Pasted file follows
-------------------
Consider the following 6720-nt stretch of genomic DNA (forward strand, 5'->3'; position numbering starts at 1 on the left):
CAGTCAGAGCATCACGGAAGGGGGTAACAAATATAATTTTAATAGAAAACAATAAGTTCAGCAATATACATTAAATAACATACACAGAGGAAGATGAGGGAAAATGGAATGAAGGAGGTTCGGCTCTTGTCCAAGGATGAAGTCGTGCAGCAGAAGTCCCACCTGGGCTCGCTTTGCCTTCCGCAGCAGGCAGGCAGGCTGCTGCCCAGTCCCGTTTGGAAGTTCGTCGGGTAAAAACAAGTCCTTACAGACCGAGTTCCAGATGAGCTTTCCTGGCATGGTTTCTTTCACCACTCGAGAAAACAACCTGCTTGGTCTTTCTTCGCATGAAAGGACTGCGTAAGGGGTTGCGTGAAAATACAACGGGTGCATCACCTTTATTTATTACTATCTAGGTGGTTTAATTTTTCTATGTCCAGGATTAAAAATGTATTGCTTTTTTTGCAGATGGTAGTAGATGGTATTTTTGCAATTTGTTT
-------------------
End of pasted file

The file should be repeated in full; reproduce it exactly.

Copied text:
Consider the following 6720-nt stretch of genomic DNA (forward strand, 5'->3'; position numbering starts at 1 on the left):
CAGTCAGAGCATCACGGAAGGGGGTAACAAATATAATTTTAATAGAAAACAATAAGTTCAGCAATATACATTAAATAACATACACAGAGGAAGATGAGGGAAAATGGAATGAAGGAGGTTCGGCTCTTGTCCAAGGATGAAGTCGTGCAGCAGAAGTCCCACCTGGGCTCGCTTTGCCTTCCGCAGCAGGCAGGCAGGCTGCTGCCCAGTCCCGTTTGGAAGTTCGTCGGGTAAAAACAAGTCCTTACAGACCGAGTTCCAGATGAGCTTTCCTGGCATGGTTTCTTTCACCACTCGAGAAAACAACCTGCTTGGTCTTTCTTCGCATGAAAGGACTGCGTAAGGGGTTGCGTGAAAATACAACGGGTGCATCACCTTTATTTATTACTATCTAGGTGGTTTAATTTTTCTATGTCCAGGATTAAAAATGTATTGCTTTTTTTGCAGATGGTAGTAGATGGTATTTTTGCAATTTGTTT